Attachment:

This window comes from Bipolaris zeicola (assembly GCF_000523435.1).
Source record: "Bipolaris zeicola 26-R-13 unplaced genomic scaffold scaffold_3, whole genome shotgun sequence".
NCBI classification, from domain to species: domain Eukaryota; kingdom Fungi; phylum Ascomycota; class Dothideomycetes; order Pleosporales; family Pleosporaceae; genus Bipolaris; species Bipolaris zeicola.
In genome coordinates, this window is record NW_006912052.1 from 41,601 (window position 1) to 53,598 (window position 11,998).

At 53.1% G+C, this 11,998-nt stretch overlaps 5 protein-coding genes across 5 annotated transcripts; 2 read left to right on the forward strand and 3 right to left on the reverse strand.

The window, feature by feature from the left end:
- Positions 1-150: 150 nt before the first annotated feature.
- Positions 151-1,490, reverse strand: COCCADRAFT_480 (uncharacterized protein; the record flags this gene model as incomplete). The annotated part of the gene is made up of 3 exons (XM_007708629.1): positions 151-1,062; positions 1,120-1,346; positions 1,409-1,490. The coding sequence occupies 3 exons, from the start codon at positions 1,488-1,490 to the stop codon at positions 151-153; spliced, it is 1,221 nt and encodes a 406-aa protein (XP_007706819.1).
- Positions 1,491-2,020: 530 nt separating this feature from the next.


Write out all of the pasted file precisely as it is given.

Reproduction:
This window comes from Bipolaris zeicola (assembly GCF_000523435.1).
Source record: "Bipolaris zeicola 26-R-13 unplaced genomic scaffold scaffold_3, whole genome shotgun sequence".
NCBI classification, from domain to species: domain Eukaryota; kingdom Fungi; phylum Ascomycota; class Dothideomycetes; order Pleosporales; family Pleosporaceae; genus Bipolaris; species Bipolaris zeicola.
In genome coordinates, this window is record NW_006912052.1 from 41,601 (window position 1) to 53,598 (window position 11,998).

At 53.1% G+C, this 11,998-nt stretch overlaps 5 protein-coding genes across 5 annotated transcripts; 2 read left to right on the forward strand and 3 right to left on the reverse strand.

The window, feature by feature from the left end:
- Positions 1-150: 150 nt before the first annotated feature.
- Positions 151-1,490, reverse strand: COCCADRAFT_480 (uncharacterized protein; the record flags this gene model as incomplete). The annotated part of the gene is made up of 3 exons (XM_007708629.1): positions 151-1,062; positions 1,120-1,346; positions 1,409-1,490. The coding sequence occupies 3 exons, from the start codon at positions 1,488-1,490 to the stop codon at positions 151-153; spliced, it is 1,221 nt and encodes a 406-aa protein (XP_007706819.1).
- Positions 1,491-2,020: 530 nt separating this feature from the next.